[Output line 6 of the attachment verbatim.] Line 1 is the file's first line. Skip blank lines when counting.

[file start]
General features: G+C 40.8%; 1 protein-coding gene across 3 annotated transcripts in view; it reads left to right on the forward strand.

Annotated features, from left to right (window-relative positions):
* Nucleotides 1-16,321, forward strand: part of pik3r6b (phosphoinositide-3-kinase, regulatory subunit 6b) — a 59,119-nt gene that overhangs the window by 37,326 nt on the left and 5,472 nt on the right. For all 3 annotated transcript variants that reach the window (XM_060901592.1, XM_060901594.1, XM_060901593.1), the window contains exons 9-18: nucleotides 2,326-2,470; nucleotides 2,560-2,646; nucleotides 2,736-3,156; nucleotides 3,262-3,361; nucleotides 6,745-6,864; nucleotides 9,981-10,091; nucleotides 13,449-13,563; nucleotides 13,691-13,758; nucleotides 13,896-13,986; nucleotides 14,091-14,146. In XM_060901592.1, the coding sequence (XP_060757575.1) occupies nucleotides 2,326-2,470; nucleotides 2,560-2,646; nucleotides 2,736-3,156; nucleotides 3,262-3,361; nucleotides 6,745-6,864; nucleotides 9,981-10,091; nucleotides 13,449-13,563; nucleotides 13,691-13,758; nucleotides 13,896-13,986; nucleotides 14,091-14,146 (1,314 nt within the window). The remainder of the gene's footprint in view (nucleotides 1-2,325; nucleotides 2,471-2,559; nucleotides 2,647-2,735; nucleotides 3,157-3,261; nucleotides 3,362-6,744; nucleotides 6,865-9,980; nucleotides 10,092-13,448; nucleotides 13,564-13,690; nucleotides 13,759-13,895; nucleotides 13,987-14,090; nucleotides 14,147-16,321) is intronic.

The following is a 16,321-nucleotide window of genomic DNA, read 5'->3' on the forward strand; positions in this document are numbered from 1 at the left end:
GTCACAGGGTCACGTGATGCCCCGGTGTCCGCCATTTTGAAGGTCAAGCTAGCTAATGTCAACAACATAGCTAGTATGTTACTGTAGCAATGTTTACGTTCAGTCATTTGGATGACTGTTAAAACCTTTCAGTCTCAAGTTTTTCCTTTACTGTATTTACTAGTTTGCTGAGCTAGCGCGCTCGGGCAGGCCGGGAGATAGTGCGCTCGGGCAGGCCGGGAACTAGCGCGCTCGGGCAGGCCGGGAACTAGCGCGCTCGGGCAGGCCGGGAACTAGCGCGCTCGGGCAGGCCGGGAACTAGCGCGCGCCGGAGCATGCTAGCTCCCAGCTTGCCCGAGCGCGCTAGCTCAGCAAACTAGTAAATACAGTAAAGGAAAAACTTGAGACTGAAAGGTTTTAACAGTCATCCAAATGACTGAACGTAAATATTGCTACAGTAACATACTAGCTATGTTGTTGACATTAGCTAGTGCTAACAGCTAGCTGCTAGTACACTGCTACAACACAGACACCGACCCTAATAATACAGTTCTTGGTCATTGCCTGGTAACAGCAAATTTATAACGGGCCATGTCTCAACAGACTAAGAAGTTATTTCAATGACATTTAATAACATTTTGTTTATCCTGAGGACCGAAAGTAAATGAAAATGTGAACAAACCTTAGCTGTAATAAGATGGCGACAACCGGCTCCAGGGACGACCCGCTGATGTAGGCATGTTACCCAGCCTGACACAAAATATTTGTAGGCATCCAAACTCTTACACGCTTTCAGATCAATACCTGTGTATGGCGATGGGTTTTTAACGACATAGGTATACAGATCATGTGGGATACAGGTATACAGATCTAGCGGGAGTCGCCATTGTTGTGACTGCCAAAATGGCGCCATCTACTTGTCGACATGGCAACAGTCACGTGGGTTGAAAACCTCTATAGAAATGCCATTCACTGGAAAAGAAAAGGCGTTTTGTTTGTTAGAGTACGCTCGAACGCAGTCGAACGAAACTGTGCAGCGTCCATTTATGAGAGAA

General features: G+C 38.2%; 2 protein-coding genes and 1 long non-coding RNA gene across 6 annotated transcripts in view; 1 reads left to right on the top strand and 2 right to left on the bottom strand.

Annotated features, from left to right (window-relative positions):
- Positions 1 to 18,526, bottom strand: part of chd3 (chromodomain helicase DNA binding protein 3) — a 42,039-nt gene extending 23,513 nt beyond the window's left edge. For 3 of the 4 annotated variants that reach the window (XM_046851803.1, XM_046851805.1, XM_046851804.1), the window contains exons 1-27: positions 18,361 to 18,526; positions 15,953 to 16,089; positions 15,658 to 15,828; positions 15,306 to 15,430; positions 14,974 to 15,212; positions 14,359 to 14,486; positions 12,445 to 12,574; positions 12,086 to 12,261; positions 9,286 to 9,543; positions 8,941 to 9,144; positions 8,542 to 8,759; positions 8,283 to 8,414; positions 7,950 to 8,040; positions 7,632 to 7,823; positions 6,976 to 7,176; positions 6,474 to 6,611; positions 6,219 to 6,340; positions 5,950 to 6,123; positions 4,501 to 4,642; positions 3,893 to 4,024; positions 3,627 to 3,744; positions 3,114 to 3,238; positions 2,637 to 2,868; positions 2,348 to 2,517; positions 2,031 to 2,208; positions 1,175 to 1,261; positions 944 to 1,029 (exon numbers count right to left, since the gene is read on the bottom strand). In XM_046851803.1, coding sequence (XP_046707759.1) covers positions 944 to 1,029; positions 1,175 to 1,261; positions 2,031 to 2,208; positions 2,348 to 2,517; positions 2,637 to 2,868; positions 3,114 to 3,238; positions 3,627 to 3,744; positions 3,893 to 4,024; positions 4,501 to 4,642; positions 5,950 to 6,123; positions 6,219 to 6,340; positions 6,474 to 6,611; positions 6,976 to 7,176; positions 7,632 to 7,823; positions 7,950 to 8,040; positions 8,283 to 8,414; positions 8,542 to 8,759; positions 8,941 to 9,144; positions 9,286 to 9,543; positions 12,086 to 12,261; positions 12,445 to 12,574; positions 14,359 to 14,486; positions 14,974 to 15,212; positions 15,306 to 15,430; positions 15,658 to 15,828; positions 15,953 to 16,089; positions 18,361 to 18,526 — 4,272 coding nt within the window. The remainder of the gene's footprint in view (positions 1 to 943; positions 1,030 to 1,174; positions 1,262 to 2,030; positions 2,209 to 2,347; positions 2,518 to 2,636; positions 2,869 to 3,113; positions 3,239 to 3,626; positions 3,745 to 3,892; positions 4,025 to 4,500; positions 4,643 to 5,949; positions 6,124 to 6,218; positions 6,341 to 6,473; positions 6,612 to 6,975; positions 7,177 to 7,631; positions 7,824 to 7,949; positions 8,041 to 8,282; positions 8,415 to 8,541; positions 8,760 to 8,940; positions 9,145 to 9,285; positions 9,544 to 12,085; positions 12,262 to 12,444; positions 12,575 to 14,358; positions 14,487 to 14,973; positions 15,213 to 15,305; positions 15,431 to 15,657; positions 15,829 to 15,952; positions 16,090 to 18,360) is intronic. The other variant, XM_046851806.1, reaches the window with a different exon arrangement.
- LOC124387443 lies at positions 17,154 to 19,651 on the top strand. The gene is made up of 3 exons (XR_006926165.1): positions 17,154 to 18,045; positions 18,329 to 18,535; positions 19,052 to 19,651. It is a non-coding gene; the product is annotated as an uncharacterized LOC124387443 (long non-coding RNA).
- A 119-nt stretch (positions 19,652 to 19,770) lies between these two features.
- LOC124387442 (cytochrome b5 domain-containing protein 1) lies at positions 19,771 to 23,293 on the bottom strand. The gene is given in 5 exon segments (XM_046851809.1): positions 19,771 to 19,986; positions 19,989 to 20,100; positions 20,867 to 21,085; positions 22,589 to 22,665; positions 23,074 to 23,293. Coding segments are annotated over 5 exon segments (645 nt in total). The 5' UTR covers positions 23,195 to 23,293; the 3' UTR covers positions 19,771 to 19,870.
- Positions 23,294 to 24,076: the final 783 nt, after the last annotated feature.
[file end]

General features: G+C 38.2%; 2 protein-coding genes and 1 long non-coding RNA gene across 6 annotated transcripts in view; 1 reads left to right on the top strand and 2 right to left on the bottom strand.